14.
Mullan F, Austin RS, Parkinson CR, Hasan A, Bartlett DW (2017) Measurement of surface roughness changes of unpolished and polished enamel following erosion. PLoS ONE 12(8):e0182406.  Back to cited text no. 14
    
15.
Smielak B, Klimek L. Effect of hydrofluoric acid concentration and etching duration on select surface roughness parameters for zirconia. J Prosthet Dent 2015;113:596-602.  Back to cited text no. 15
    
16.
Vano M, Goracci C, Monticelli F, Tognini F, Gabriele M, Tay FR, et al. The adhesion between fibre posts and composite resin cores: The evaluation of microtensile bond strength following various surface chemical treatments to posts. Int Endod J 2006;39:31-9.  Back to cited text no. 16
    
17.
Mazzitelli C, Ferrari M, Toledano M, Osorio E, Monticelli F, Osorio R. Surface roughness analysis of fiber post conditioning processes. J Dent Res 2008;87:186-90.  Back to cited text no. 17
    
18.
Tuncdemir AR, Yildirim C, Güller F, Ozcan E, Usumez A. The effect of post surface treatments on the bond strength of fiber posts to root surfaces. Lasers Med Sci 2013;28:13-8.  Back to cited text no. 18
    
19.
Monticelli F, Osorio R, Sadek FT, Radovic I, Toledano M, Ferrari M. Surface treatments for improving bond strength to prefabricated fiber posts: A literature review. Oper Dent 2008;33:346-55.  Back to cited text no. 19
    
20.
Soares CJ, Santana FR, Pereira JC, Araujo TS, Menezes MS. Influence of airborne-particle abrasion on mechanical properties and bond strength of carbon/epoxy and glass/bis-GMA fiber-reinforced resin posts. J Prosthet Dent 2008;99:444-54.  Back to cited text no. 20
    
21.
Sahafi A, Peutzfeldt A, Asmussen E, Gotfredsen K. Bond strength of resin cement to dentin and to surface-treated posts of titanium alloy, glass fiber, and zirconia. J Adhes Dent 2003;5:153-62.  Back to cited text no. 21
    
22.
Gomes KG, Faria NS, Neto WR, Colucci V, Gomes EA. Influence of laser irradiation on the push-out bond strength between a glass fiber post and root dentin. J Prosthet Dent 2018;119:97-102.  Back to cited text no. 22
    
23.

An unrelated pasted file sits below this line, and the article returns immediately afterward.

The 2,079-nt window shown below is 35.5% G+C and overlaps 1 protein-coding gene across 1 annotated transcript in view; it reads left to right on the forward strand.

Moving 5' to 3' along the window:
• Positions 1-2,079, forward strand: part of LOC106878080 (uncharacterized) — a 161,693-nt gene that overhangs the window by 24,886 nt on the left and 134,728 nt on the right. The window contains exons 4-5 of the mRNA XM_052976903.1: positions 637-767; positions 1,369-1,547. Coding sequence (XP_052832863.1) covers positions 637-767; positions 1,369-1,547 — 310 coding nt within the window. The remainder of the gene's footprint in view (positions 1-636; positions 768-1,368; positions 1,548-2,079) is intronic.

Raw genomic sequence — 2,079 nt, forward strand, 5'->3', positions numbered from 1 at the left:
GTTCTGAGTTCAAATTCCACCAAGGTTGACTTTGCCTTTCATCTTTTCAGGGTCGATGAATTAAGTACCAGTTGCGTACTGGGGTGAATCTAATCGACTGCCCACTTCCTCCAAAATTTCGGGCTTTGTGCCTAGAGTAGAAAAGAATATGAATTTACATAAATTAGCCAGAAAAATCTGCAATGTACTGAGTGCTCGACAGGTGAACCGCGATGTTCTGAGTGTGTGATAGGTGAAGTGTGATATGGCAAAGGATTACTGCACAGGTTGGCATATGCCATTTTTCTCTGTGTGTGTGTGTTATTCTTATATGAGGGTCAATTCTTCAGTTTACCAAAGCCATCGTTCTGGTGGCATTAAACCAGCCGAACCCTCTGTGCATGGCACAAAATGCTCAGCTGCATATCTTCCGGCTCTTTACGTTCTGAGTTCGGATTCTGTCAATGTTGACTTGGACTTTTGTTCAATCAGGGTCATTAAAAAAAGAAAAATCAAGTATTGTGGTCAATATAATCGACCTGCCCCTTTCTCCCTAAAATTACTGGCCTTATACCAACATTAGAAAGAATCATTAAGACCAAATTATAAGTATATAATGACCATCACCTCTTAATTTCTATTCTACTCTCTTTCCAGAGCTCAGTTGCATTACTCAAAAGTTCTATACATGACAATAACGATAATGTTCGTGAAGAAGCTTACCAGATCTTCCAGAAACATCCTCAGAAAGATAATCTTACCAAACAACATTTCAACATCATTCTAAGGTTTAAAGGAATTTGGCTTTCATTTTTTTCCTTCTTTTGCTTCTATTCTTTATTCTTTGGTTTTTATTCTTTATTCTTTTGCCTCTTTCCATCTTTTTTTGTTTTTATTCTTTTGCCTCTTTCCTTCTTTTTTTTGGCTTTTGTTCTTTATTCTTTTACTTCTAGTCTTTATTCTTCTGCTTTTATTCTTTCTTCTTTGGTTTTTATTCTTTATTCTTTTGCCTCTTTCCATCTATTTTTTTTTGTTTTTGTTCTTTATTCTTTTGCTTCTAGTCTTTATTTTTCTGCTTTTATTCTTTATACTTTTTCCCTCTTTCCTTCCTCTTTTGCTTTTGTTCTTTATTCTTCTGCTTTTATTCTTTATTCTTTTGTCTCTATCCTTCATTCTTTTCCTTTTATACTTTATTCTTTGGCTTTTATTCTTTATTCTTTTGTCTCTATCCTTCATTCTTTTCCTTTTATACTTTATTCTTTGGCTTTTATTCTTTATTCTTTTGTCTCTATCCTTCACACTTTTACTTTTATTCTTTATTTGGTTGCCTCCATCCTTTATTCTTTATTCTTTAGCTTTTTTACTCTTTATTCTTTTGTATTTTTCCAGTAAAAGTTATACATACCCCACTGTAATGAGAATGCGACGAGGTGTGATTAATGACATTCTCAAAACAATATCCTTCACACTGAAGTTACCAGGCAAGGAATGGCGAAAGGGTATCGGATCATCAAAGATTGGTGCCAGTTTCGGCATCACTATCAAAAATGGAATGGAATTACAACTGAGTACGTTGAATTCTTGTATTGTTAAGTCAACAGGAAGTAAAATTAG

Bitter K, Priehn K, Martus P, Kielbassa AM. In vitro evaluation of push-out bond strengths of various luting agents to tooth-colored posts. J Prosthet Dent 2006;95:302-10.  Back to cited text no. 23
    
24.
Faria-e-Silva AL, Menezes Mde S, Silva FP, Reis GR, Moraes RR. Intra-radicular dentin treatments and retention of fiber posts with self-adhesive resin cements. Braz Oral Res 2013;27:14-9.  Back to cited text no. 24
    
25.
Valdivia AD, Novais VR, Menezes Mde S, Roscoe MG, Estrela C, Soares CJ. Effect of surface treatment of fiberglass posts on bond strength to root dentin. Braz Dent J 2014;25:314-20.  Back to cited text no. 25
    
26.
Albashaireh ZS, Ghazal M, Kern M. Effects of endodontic post surface treatment, dentin conditioning, and artificial aging on the retention of glass fiber-reinforced composite resin posts. J Prosthet Dent 2010;103:31-9.  Back to cited text no. 26
    


    Figures

  [Figure 1]
 
 
    Tables

  [Table 1], [Table 2], [Table 3]



 

Top
 
 
  Search
 
Similar in PUBMED
   Search Pubmed for
   Search in Google Scholar for
 Related articles
Access Statistics
Email Alert *
Add to My List *
* Registration required (free)

 
  In this article
Abstract
Introduction
Materials and Method
Results
Discussion
Conclusions
References
Article Figures
Article Tables

 Article Access Statistics
    Viewed687    
    Printed6    
    Emailed0    
    PDF Downloaded96    
    Comments [Add]    

Recommend this journal


[TAG2]
[TAG3]
[TAG4]